We do not have any yearly fees, but each attending member of a sabbat is expected to pay $15, which goes directly to whoever is leading the sabbat. Circle of Fountains doesn’t get the money, I don’t get the money (unless I’m leading) and no one is expected to profit off of a sabbat. The money is purely to cover the costs of the ritual. Assuming you have 10 people going (not including yourself), that’s $150 you can expect back to cover the costs. It allows us to do some spectacular things with our rits. Of course, you should never be expected to invest large amounts of money - that's a huge red flag - but many covens and groves have some sort of fee or expectation of sharing the financial burden. Sometimes, if finances are an issue, you can apply for forbearance or forgiveness of those fees. Be aware, however, that this is a common part of the practice.
4. Be inclusive of your fellow members.
Because we’re non-denominational and because each Primary Member is expected to lead one sabbat a year, we do have a policy regarding rituals being inclusive. I love when sabbat rituals are flavored with the individual’s beliefs - in fact, I fully expect it - but I also want everyone to be comfortable. If someone’s nontheistic, a deity-centric ritual is going to be a struggle for them. I don’t ask that rituals leave out deity by any means. I simply ask that sabbat leaders provide a tie-in. This is something you might not run into with other covens or groves as many usually teach a specific type of witchcraft or paganism. It's also rare that individual members split up sabbats in covens. That being said, inclusivity is essential to any group's functionality.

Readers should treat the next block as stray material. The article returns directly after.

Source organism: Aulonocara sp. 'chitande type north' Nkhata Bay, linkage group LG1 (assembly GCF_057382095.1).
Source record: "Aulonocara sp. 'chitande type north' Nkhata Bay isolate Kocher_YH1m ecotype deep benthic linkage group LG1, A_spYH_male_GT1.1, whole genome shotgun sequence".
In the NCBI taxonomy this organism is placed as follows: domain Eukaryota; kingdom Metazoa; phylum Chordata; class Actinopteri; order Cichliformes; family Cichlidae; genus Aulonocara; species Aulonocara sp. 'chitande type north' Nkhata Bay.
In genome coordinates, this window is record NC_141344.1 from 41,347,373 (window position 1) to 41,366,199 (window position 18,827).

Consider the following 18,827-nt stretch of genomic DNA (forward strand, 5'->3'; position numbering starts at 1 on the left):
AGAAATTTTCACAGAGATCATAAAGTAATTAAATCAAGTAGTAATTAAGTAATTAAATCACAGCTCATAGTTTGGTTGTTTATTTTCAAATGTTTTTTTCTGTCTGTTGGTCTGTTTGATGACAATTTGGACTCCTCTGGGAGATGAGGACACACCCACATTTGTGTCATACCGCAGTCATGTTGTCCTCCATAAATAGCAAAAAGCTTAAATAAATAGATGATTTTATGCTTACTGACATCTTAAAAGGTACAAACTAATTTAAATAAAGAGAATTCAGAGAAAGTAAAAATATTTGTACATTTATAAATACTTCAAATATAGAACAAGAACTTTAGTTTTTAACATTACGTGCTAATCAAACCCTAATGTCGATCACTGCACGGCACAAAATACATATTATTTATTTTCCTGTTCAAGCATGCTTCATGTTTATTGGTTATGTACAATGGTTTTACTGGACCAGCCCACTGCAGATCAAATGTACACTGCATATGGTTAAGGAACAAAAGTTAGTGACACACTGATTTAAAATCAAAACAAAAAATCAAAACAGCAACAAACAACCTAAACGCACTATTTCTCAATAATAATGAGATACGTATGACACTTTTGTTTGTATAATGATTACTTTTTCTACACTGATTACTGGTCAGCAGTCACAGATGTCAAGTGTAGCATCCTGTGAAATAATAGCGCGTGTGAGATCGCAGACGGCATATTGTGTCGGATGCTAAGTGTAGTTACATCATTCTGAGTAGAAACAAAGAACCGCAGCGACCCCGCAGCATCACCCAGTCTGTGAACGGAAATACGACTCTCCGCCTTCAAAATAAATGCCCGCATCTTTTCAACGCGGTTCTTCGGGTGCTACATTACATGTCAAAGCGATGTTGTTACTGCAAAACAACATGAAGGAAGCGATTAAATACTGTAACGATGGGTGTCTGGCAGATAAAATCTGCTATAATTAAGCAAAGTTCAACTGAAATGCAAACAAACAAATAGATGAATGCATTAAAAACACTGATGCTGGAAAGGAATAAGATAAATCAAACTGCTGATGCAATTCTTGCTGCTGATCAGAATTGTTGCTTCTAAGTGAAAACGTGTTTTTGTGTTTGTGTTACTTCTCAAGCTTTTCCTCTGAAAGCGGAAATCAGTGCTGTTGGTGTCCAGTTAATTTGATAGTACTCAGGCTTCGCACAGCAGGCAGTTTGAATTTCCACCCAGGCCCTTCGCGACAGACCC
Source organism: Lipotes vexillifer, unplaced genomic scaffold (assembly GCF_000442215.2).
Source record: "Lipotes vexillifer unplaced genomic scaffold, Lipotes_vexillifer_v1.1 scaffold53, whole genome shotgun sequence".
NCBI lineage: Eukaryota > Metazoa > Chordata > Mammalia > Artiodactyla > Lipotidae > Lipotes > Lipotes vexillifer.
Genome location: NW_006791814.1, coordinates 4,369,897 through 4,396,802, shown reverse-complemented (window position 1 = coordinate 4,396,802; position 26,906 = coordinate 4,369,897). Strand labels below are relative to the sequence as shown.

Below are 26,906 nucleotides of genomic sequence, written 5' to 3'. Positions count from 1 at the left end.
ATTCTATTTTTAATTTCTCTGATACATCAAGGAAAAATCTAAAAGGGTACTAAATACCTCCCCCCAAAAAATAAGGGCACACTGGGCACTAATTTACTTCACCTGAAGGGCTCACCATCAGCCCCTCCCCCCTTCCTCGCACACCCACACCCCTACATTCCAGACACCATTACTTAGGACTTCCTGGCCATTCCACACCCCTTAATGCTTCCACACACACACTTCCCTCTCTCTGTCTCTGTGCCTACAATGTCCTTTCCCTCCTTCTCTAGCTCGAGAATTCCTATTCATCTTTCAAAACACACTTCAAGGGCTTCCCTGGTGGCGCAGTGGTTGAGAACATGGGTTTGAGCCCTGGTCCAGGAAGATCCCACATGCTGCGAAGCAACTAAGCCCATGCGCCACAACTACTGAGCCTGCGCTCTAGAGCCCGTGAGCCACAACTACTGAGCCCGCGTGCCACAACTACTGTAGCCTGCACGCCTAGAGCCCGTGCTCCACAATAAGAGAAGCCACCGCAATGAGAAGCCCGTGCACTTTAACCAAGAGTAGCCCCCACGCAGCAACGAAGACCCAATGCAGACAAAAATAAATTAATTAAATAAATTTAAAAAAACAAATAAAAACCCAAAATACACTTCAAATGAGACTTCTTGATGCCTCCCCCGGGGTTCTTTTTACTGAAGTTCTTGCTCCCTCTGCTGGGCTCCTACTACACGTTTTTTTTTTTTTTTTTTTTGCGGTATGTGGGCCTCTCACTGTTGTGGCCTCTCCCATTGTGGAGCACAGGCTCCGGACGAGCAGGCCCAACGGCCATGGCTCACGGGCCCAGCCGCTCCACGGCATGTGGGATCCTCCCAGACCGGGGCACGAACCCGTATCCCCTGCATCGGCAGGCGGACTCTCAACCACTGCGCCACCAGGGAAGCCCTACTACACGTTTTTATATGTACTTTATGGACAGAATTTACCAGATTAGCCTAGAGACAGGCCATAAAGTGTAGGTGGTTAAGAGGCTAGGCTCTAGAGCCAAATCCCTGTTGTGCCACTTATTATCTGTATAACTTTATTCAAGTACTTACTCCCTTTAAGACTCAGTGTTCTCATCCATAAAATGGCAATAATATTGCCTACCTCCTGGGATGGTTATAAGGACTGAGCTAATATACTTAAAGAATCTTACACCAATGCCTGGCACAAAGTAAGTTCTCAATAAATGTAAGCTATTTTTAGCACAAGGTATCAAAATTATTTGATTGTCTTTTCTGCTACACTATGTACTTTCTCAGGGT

5. Do not cause drama.
We have a strong anti-drama policy and I have no problems acting on it. I’ve never had to kick anyone out for stirring the pot in our circle but that’s because we also carefully vet our members. I have, however, had to have both a couple one-on-one chats and, once, a full circle exercise. Drama is almost inevitable in any group situation but I refuse to let it get very far because it’s so easily the poison of any great group. If CF wants to remain strong and cohesive, drama has to be dealt with swiftly. If you're interested in joining a circle, grove or coven, ensure that you don't become the epicenter of drama by treating members with respect, refusing to participate in gossip and taking the extra step to meet your covenmates in the middle.
6. Take care of yourself mentally, physically and emotionally.
CF is an amazing support system and I’m very proud to call my circlemates my family. That being said, we’re not your doctor or your therapist. We’re happy to provide resources and support but your circle/coven should never become a substitute for professional help. Our four cornerstones include practicality and, in practicality, we note that the safety of our members supersedes all else. If we feel you are being unsafe in some way, we will ask that you take action. Most covens and groves will expect the same.
Again, I want to remind you that Circle of Fountains seems to be rather unusual in our structure. It’s likely that any coven you join will have different structural rules. However, these are the sum of our expectations. If you have any other questions, I’d be happy to answer them!